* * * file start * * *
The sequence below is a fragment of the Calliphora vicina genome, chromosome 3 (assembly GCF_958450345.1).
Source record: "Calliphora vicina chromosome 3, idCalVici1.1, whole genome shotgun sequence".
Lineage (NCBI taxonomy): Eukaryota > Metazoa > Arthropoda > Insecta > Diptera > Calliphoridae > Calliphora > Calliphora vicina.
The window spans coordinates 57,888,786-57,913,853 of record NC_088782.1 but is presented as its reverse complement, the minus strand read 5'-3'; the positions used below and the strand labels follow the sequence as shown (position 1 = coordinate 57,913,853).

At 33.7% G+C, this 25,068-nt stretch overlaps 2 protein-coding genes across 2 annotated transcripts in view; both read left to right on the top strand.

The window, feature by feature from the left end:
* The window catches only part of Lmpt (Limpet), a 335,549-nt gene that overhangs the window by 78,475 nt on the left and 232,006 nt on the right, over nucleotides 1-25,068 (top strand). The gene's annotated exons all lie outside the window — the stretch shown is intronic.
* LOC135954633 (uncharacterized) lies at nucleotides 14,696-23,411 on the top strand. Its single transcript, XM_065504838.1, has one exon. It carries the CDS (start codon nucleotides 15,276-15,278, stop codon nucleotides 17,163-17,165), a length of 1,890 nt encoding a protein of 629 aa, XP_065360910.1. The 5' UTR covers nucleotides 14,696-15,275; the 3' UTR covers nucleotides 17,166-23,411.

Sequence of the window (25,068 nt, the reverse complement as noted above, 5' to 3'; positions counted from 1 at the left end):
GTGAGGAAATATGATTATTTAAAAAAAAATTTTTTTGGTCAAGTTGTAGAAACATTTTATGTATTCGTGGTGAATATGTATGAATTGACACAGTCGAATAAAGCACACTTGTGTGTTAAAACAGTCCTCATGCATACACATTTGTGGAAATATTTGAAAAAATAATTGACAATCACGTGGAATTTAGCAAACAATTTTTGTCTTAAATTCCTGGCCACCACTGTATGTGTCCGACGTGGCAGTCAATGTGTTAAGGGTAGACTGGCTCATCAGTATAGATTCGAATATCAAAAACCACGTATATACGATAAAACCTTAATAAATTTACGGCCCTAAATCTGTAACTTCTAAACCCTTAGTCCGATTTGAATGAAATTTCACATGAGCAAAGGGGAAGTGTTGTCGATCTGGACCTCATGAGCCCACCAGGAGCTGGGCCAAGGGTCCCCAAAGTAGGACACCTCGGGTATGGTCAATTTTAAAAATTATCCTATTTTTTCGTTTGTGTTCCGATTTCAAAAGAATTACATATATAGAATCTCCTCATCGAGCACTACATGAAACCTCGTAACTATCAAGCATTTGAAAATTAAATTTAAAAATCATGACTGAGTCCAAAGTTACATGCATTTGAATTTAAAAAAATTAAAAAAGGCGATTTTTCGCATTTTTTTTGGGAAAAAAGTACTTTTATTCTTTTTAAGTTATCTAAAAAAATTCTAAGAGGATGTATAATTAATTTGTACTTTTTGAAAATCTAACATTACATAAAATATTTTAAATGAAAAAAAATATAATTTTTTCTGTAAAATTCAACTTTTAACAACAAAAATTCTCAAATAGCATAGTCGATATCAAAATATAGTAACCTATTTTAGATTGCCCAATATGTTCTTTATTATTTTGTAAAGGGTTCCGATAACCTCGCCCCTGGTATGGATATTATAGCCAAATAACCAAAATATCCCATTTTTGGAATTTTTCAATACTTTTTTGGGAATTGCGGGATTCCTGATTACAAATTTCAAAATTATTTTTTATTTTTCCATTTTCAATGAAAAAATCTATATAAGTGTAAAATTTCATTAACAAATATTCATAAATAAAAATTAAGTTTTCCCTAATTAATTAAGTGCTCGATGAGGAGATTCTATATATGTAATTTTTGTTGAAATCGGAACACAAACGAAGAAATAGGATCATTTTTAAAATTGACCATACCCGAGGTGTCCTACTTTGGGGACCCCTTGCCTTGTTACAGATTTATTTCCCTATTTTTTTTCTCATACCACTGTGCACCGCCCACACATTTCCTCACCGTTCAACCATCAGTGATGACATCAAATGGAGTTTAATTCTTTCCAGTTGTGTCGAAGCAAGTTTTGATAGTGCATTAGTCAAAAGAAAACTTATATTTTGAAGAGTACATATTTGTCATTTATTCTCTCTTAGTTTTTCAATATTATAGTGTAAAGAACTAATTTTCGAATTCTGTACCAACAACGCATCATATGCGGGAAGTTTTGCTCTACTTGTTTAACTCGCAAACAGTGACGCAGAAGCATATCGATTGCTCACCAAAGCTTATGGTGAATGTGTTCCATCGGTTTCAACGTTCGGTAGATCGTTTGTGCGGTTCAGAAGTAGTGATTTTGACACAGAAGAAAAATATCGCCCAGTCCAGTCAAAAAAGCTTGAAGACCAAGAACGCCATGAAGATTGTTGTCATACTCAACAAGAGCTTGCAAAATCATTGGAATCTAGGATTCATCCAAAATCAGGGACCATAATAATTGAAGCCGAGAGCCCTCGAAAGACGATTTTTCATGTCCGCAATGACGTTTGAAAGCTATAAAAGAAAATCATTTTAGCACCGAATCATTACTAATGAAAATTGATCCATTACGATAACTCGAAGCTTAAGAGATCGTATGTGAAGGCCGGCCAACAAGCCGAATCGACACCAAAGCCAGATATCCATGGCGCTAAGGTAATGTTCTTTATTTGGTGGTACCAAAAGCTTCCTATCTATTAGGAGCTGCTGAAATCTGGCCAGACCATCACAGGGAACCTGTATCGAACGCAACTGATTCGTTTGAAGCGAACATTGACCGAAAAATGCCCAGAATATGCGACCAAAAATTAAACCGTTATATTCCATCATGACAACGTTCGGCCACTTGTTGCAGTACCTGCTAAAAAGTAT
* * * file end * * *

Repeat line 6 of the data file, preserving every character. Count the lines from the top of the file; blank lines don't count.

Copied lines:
The window, feature by feature from the left end: